The Literal and Metaphorical Use of Fire in the Bible

CRI-Blog-Hanegraaff, Hank-Fire MetaphorI begin today’s broadcast with just a word about metaphors. A good example is fire. You know fire can be very, very real, or it can be used, as it is many times in the Bible, in a metaphorical sense. When the Bible speaks of God’s throne as flaming with fire (Dan. 7:9), we intuitively recognize that an implied comparison is in view.

When we read of the lamps of fire before God’s throne, we apprehend that there is more going on than mere physical fire, because John actually tells us that what he is describing when he says the lamps of fire are the seven Spirits of God (Rev. 4:5).

Consider James; he described the human tongue as being set on fire by hell. Remember when he said, “The tongue is a fire, a world of evil among the parts of the body”? He goes on to say “it corrupts the whole person, sets the whole course of his life on fire, and is itself set on fire by hell” (James 3:6 NIV). Now, James obviously does not intend for us to think that the tongue, which in itself is a metaphor for human language, is a literal fire that literally sets on fire the course of one’s life. Nor are human tongues or languages literally set on fire by hell. James is using the language of fire as a metaphor for the destructive power of words and, in the same way, uses the language of fire as a metaphor for the destructive nature of hell.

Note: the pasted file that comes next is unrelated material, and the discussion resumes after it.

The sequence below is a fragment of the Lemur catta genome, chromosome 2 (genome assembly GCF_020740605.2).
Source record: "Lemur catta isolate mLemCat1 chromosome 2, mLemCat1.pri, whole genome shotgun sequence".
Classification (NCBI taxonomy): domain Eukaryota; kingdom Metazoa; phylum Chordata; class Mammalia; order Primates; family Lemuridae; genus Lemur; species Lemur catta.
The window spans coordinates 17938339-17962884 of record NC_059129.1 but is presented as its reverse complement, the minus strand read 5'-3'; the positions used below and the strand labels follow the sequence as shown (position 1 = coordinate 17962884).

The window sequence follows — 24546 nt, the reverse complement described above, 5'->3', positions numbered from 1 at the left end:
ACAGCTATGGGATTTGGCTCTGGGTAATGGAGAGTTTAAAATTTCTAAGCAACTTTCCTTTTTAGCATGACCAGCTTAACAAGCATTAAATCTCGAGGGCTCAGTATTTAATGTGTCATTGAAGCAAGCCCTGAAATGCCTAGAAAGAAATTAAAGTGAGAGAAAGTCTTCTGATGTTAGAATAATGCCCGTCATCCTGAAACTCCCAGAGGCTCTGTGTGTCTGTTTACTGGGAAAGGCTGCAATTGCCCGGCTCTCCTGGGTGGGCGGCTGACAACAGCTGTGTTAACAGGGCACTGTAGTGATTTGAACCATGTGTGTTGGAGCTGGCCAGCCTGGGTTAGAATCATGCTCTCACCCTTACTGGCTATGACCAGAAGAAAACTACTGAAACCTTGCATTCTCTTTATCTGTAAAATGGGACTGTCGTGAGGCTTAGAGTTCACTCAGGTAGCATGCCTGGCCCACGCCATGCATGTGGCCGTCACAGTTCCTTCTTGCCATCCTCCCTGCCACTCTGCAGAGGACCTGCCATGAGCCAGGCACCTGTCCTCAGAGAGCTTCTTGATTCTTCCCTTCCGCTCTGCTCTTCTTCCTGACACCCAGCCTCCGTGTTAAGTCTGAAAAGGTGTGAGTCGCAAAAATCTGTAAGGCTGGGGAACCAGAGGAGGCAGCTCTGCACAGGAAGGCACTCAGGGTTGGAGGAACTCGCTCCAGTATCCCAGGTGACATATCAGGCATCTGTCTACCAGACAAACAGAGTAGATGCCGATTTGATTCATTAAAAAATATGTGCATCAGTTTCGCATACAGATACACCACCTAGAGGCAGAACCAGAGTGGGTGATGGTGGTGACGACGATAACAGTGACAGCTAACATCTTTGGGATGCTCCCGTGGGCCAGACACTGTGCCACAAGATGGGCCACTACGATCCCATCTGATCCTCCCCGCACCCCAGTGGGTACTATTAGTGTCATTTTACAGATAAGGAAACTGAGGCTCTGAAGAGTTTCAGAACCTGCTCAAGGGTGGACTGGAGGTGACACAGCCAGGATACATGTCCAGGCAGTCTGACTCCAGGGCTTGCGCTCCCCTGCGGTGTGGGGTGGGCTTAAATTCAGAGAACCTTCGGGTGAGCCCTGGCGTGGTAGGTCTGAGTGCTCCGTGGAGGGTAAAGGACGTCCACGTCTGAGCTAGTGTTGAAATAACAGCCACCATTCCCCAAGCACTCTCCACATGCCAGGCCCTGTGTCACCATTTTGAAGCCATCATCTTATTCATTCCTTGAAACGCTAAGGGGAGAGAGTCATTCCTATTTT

The Bible over and over again uses the metaphor of fire in different ways to describe jealousy (Deut. 29:20; Ps. 79:5), sexual lust (1 Cor. 7:9), unbridled passion (Rom. 1:27), and the like.

I think it is safe to say that figurative language is the principle means by which God communicates spiritual realities to His children. Why do I mention this at the beginning of the broadcast? Simply to reinforce in your mind that when you read the Bible literally, it means you take what the Bible says in the sense in which it is intended. Golden bowls full of incense. What are they? They are the prayers of the saints (Rev. 5:8).

—Hank Hanegraaff

“The tongue also is a fire, a world of evil among the parts of the body. It corrupts the whole person, sets the whole course of his life on fire, and is itself set on fire by hell” (James 3:6 NIV).

For further related study, please access the following:

What Does it Mean to Interpret the Bible Literally? (Hank Hanegraaff)

When Literal Interpretations Don’t Hold Water (John Makujina)

This blog adapted from the March 15, 2017, Bible Answer Man broadcast.

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